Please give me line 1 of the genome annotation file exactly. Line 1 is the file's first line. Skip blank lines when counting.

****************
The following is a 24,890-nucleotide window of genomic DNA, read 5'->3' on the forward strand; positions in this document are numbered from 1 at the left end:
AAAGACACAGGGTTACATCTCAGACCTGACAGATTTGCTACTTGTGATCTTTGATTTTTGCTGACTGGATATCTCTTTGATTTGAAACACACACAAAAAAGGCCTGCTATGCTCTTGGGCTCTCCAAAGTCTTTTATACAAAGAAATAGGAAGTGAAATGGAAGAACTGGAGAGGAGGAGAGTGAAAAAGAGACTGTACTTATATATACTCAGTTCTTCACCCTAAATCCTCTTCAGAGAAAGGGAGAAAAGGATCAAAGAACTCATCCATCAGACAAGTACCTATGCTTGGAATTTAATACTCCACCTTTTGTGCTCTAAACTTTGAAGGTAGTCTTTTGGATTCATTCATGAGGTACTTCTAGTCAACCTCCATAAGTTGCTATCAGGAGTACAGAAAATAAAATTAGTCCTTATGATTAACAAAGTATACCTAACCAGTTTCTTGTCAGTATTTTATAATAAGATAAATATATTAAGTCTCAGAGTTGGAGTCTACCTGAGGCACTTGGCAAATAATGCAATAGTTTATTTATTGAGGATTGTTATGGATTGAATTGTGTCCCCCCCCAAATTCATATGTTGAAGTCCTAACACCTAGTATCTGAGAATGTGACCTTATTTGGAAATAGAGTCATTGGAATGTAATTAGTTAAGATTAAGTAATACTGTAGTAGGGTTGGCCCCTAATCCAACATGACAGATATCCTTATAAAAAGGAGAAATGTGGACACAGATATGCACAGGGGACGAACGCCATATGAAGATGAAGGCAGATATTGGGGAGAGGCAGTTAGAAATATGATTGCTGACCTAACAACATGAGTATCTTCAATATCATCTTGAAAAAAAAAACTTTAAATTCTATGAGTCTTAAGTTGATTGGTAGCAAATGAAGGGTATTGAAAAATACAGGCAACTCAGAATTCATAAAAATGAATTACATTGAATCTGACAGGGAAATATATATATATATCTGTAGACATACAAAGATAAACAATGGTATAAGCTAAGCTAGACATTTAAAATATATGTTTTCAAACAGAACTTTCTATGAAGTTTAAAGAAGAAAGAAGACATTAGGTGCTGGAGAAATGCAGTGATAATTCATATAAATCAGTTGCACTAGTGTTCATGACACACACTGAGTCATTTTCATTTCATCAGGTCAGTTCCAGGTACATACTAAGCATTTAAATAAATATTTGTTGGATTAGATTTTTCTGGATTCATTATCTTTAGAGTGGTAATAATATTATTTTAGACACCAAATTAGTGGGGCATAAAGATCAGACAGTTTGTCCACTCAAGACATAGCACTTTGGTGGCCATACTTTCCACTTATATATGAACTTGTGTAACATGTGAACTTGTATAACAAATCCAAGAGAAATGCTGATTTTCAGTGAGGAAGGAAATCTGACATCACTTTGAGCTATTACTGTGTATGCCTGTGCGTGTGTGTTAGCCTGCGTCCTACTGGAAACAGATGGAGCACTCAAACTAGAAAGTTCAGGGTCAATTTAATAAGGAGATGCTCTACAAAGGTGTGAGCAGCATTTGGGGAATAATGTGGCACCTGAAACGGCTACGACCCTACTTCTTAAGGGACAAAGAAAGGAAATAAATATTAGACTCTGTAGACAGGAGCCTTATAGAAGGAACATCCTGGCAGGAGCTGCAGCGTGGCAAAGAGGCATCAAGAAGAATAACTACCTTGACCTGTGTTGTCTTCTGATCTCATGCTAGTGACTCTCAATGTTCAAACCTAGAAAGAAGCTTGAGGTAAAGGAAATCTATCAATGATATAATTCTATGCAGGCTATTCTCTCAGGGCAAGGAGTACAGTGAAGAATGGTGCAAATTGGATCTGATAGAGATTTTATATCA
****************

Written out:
The following is a 24,890-nucleotide window of genomic DNA, read 5'->3' on the forward strand; positions in this document are numbered from 1 at the left end: